Scott McPherson is an Edmonton-based writer, public speaker, and mindfulness facilitator who works with individuals, companies and non-profit organisations locally and around the world.

Pronoia

Winner: 2016’s Blog of the Year

1007-relax-and-succeed-pronoiaHere’s what I don’t get: why is there an it’s too good to be true, but not an, it’s too bad to be true? When the crime rate’s gone down steadily for over 3o years, when tons of people volunteered to go into helping professions, when such a tiny percentage of the population ever gets in trouble; why are we so quick to assume the worst? And yet look how the people in this video assume good things are automatically suspicious:

People want the world to be better and yet they’ll actively engage in this kind of paranoia. There is no reason you couldn’t look a stranger in the eye as you walked past them on a street because your odds of getting a scowl would be very low and your odds of a smile would be very good (almost 100% if you go first), and if you do miss that positive experience it’ll probably be because the other person is still looking down, assuming that you’ll be a bad experience.

There are marginal excuses for these unhealthy, disconnecting behaviours. If you’ve been traumatised then it can be possible to find yourself unrealistically but validly hyper-concerned, but for the average person that jaundiced view of humanity is completely unjustified. 98% of people we’ll meet in a day treat us nicely, and we ourselves spend time in that other 2% so we’d best not throw stones.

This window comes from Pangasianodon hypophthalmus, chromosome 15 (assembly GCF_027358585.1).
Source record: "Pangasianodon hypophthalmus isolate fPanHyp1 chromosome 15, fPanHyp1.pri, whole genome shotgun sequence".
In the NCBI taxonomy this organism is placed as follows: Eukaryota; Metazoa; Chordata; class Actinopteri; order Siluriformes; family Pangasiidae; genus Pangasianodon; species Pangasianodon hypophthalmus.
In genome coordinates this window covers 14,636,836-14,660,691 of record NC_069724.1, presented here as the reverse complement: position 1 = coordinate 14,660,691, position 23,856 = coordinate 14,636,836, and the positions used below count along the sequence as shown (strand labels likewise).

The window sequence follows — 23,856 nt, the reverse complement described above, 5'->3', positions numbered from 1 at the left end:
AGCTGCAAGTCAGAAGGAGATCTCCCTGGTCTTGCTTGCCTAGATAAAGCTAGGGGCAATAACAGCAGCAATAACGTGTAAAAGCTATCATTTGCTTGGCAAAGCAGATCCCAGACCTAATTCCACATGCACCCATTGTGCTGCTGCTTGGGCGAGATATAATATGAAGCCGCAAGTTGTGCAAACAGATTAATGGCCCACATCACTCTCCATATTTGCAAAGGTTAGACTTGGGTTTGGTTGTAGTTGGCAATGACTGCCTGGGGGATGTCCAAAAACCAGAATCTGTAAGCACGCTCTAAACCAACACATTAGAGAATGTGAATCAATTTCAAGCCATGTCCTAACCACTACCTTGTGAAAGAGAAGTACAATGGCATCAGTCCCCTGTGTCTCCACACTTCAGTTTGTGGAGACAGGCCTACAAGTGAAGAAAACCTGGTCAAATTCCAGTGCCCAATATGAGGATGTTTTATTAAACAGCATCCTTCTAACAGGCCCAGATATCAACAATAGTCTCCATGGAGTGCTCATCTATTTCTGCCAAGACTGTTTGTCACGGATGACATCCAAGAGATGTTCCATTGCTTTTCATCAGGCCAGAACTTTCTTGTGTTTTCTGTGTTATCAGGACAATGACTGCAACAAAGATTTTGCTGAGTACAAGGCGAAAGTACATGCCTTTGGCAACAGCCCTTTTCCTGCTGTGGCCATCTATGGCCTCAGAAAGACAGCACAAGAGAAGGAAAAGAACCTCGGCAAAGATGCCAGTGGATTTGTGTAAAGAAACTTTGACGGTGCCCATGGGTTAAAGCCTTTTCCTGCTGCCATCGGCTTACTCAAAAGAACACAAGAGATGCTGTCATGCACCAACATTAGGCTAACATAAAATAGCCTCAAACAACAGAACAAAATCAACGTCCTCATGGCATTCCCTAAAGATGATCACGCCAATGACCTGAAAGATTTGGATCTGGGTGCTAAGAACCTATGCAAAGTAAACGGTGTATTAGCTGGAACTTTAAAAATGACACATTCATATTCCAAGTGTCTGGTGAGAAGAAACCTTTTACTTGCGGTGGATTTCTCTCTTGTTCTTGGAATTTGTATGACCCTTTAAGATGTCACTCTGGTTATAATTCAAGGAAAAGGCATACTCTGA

If you’re watching closely you see evidence of this goodness every day. Giving money to the homeless means someone is volunteering to be poorer with no gain to themselves except the good feelings that come from that sort of compassion. Friends write supportive messages, people make positive social media posts, within every bad news story there will be heroes. People are polite, they tell jokes, they go outside the bounds of their job to help you for no gain to themselves. It’s everywhere.

1007-relax-and-succeed-good-people-bring-out-the-goodPolice risk their lives to protect people. Firefighters run into burning buildings to save strangers. Doctors risk losing a patient to save them. People give blood. They run and walk and cycle countless miles for countless charities. They hold doors for you, they give you compliments, or maybe even just a smile. People are overwhelmingly good, even if they’re not always doing what you want them to.

How can you benefit by thinking the worst of others? You’re doing the thinking. That’s happening inside your head, and it’s your body that’s experiencing the negative reaction that comes from negative thinking. The person you’re thinking about probably doesn’t even care. They might be busy, happily smiling while you’re thinking your dark, suspicious thoughts.

May I suggest that your life would improve the moment you adopted a new paradigm? Pronoia is the opposite of paranoia. Rather than thinking that the world is conspiring against you, you think that it’s conspiring in your favour. Instead of mistrusting someone because you think they’re going to do something behind your back, trust them and stay open to the idea that they might reward you unexpectedly. Or you have some big project fall through, instead of feeling like a failure, you can instead happily assume it’s because you’ll need the time and resources for something even better!